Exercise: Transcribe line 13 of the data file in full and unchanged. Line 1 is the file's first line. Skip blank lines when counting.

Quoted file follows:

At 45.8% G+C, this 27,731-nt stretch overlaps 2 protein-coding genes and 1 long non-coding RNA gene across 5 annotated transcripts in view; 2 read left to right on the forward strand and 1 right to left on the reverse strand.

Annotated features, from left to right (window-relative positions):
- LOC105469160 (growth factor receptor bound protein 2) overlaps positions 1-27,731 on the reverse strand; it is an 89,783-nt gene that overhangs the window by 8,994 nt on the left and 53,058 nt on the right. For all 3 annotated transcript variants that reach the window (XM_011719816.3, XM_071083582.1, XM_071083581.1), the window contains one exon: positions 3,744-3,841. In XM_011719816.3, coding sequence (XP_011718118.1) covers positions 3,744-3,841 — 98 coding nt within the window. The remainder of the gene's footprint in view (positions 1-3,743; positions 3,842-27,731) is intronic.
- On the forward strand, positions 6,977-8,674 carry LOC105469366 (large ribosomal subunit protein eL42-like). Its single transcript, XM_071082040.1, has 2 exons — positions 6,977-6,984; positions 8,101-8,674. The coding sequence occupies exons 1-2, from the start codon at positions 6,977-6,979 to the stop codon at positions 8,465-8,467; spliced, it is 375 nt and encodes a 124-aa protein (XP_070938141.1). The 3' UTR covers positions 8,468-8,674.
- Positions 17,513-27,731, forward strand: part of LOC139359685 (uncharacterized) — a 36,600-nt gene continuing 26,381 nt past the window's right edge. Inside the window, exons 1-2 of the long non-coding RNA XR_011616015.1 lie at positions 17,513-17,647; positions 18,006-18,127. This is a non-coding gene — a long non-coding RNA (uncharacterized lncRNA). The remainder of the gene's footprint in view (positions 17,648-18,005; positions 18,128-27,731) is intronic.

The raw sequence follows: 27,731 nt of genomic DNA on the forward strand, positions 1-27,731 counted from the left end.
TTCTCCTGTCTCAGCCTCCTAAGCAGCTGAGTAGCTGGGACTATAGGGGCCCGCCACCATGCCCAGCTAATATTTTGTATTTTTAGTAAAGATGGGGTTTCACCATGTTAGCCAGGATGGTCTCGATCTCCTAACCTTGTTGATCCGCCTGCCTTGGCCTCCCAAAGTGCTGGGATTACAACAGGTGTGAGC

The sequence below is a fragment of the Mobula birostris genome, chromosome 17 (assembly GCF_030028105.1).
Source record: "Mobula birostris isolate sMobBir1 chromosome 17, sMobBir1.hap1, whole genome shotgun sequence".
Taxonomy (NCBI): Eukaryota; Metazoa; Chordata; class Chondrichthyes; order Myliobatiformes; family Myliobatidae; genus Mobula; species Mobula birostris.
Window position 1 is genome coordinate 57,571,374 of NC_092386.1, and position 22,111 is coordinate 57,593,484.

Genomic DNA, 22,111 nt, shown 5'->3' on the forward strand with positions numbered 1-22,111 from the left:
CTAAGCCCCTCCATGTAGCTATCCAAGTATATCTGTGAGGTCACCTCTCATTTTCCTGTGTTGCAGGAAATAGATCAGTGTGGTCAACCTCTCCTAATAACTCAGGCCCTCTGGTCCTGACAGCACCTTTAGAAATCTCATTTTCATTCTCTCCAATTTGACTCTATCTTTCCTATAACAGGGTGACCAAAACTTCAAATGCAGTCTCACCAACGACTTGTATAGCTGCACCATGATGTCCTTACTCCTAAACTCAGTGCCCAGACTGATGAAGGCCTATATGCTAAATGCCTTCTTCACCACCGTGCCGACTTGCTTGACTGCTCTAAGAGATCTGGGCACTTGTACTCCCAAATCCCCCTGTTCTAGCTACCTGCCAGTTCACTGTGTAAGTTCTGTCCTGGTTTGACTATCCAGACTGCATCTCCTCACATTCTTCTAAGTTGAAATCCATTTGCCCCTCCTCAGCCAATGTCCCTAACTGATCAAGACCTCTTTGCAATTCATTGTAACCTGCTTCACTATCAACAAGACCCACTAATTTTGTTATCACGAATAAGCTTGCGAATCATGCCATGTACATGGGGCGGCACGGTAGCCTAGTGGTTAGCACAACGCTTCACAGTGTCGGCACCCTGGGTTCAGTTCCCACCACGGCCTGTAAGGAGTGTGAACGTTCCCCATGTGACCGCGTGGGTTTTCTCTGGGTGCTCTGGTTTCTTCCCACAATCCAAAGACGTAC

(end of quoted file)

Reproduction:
CTAAGCCCCTCCATGTAGCTATCCAAGTATATCTGTGAGGTCACCTCTCATTTTCCTGTGTTGCAGGAAATAGATCAGTGTGGTCAACCTCTCCTAATAACTCAGGCCCTCTGGTCCTGACAGCACCTTTAGAAATCTCATTTTCATTCTCTCCAATTTGACTCTATCTTTCCTATAACAGGGTGACCAAAACTTCAAATGCAGTCTCACCAACGACTTGTATAGCTGCACCATGATGTCCTTACTCCTAAACTCAGTGCCCAGACTGATGAAGGCCTATATGCTAAATGCCTTCTTCACCACCGTGCCGACTTGCTTGACTGCTCTAAGAGATCTGGGCACTTGTACTCCCAAATCCCCCTGTTCTAGCTACCTGCCAGTTCACTGTGTAAGTTCTGTCCTGGTTTGACTATCCAGACTGCATCTCCTCACATTCTTCTAAGTTGAAATCCATTTGCCCCTCCTCAGCCAATGTCCCTAACTGATCAAGACCTCTTTGCAATTCATTGTAACCTGCTTCACTATCAACAAGACCCACTAATTTTGTTATCACGAATAAGCTTGCGAATCATGCCATGTACATGGGGCGGCACGGTAGCCTAGTGGTTAGCACAACGCTTCACAGTGTCGGCACCCTGGGTTCAGTTCCCACCACGGCCTGTAAGGAGTGTGAACGTTCCCCATGTGACCGCGTGGGTTTTCTCTGGGTGCTCTGGTTTCTTCCCACAATCCAAAGACGTAC